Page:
Cupheas (which belonged to the family of loosestrifes) were less popular in late Victorian times than they had been earlier in the nineteenth century – the one pictured to the left was called the Crystal Palace cuphea which dates it to the mid-1850s, and it was apparently extensively used as a bedding plant in the middle of the century.
Stock was generally raised from cuttings taken the previous autumn and planted out in the bed in early spring when it benefited from a light pruning to make it grow bushier. It also did very well in the greenhouse as a winter flower.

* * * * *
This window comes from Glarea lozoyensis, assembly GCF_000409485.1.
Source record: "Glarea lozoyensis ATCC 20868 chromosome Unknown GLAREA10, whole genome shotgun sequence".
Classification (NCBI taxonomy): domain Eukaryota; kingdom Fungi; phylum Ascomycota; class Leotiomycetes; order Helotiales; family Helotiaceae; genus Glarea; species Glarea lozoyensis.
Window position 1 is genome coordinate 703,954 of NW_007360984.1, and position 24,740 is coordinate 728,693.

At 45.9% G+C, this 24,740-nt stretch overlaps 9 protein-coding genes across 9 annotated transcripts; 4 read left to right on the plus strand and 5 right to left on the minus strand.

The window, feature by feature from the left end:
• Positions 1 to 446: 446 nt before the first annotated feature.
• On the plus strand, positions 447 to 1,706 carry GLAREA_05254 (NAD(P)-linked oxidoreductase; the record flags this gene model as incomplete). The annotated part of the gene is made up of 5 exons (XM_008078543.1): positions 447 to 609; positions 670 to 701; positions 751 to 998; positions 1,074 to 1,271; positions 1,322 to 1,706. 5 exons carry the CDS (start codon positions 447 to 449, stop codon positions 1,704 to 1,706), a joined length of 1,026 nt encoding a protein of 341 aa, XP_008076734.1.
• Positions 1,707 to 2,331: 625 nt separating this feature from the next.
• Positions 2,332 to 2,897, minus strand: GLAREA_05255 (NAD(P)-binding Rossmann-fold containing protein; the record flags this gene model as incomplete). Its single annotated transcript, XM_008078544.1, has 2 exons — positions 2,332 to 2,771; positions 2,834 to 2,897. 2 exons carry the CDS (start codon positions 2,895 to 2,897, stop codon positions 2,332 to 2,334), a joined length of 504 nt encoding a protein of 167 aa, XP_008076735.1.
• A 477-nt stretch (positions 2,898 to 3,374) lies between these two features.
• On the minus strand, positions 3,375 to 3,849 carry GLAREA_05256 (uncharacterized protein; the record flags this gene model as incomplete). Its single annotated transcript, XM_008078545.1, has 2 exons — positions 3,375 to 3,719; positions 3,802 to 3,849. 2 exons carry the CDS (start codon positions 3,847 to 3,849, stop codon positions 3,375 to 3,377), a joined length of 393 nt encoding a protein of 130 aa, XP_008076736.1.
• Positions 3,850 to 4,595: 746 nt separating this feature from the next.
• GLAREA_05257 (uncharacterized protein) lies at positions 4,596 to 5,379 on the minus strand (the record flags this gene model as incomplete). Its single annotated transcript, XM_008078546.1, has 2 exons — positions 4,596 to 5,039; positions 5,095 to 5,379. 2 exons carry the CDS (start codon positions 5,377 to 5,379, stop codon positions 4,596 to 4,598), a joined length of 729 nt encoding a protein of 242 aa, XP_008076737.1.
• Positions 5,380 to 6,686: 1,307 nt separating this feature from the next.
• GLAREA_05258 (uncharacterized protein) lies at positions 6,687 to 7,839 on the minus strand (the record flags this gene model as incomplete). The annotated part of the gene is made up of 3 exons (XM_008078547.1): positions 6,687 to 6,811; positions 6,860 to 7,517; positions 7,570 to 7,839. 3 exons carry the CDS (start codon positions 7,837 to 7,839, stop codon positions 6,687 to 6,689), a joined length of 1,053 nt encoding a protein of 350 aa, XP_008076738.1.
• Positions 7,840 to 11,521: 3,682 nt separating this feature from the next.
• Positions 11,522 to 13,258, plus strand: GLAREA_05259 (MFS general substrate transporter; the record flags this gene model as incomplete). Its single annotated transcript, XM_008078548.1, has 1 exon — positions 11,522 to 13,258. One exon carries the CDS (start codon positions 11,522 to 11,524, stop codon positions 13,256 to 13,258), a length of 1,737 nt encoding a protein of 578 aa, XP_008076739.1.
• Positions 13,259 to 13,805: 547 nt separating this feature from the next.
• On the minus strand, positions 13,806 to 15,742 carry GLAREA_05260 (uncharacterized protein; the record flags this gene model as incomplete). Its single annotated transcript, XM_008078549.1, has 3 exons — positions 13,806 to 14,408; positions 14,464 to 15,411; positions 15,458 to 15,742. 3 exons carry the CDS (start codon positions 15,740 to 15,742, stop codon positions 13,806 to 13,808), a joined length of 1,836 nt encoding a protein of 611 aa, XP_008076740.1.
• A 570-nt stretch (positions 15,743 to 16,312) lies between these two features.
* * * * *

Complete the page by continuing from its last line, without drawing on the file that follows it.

The most widely used cupheas in Victorian times were the Cuphea silenoides, the C. miniata, lanceolata, Jorullensis, purpurea, cinnabarina and verticillata.
Information and image taken from F. Edward Hulme and Shirley Hibberd, Familiar Garden Flowers (Cassell, Peter, Galpin and Co.: London: c. 1890), 5 vols.